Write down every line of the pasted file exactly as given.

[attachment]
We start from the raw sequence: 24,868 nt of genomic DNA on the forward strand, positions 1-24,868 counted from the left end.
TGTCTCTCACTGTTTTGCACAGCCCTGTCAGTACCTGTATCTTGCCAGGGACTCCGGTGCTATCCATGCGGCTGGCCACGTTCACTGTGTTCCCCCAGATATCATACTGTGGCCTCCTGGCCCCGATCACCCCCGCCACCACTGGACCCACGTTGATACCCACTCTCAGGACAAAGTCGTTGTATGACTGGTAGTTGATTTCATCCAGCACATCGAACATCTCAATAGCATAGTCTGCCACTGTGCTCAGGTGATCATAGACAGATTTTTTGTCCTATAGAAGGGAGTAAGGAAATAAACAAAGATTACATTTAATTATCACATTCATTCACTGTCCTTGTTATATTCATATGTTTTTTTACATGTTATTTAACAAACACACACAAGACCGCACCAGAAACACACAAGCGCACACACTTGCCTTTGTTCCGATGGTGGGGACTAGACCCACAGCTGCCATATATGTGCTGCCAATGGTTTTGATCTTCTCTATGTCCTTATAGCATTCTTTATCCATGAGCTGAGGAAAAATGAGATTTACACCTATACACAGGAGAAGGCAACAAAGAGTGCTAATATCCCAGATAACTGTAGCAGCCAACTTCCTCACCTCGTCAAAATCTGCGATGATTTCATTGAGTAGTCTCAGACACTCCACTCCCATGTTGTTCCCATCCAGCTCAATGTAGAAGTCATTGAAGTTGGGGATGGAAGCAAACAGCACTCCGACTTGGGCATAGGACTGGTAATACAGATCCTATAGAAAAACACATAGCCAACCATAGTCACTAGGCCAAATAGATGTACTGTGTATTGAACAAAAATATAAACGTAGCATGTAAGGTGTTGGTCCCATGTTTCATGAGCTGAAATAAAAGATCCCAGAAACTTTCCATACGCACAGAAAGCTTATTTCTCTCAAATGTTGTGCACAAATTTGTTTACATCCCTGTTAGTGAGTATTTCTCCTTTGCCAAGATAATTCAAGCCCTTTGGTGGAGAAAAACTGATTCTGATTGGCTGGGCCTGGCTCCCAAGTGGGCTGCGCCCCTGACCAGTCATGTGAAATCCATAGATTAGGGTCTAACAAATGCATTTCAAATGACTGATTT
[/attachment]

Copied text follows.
We start from the raw sequence: 24,868 nt of genomic DNA on the forward strand, positions 1-24,868 counted from the left end.
TGTCTCTCACTGTTTTGCACAGCCCTGTCAGTACCTGTATCTTGCCAGGGACTCCGGTGCTATCCATGCGGCTGGCCACGTTCACTGTGTTCCCCCAGATATCATACTGTGGCCTCCTGGCCCCGATCACCCCCGCCACCACTGGACCCACGTTGATACCCACTCTCAGGACAAAGTCGTTGTATGACTGGTAGTTGATTTCATCCAGCACATCGAACATCTCAATAGCATAGTCTGCCACTGTGCTCAGGTGATCATAGACAGATTTTTTGTCCTATAGAAGGGAGTAAGGAAATAAACAAAGATTACATTTAATTATCACATTCATTCACTGTCCTTGTTATATTCATATGTTTTTTTACATGTTATTTAACAAACACACACAAGACCGCACCAGAAACACACAAGCGCACACACTTGCCTTTGTTCCGATGGTGGGGACTAGACCCACAGCTGCCATATATGTGCTGCCAATGGTTTTGATCTTCTCTATGTCCTTATAGCATTCTTTATCCATGAGCTGAGGAAAAATGAGATTTACACCTATACACAGGAGAAGGCAACAAAGAGTGCTAATATCCCAGATAACTGTAGCAGCCAACTTCCTCACCTCGTCAAAATCTGCGATGATTTCATTGAGTAGTCTCAGACACTCCACTCCCATGTTGTTCCCATCCAGCTCAATGTAGAAGTCATTGAAGTTGGGGATGGAAGCAAACAGCACTCCGACTTGGGCATAGGACTGGTAATACAGATCCTATAGAAAAACACATAGCCAACCATAGTCACTAGGCCAAATAGATGTACTGTGTATTGAACAAAAATATAAACGTAGCATGTAAGGTGTTGGTCCCATGTTTCATGAGCTGAAATAAAAGATCCCAGAAACTTTCCATACGCACAGAAAGCTTATTTCTCTCAAATGTTGTGCACAAATTTGTTTACATCCCTGTTAGTGAGTATTTCTCCTTTGCCAAGATAATTCAAGCCCTTTGGTGGAGAAAAACTGATTCTGATTGGCTGGGCCTGGCTCCCAAGTGGGCTGCGCCCCTGACCAGTCATGTGAAATCCATAGATTAGGGTCTAACAAATGCATTTCAAATGACTGATTT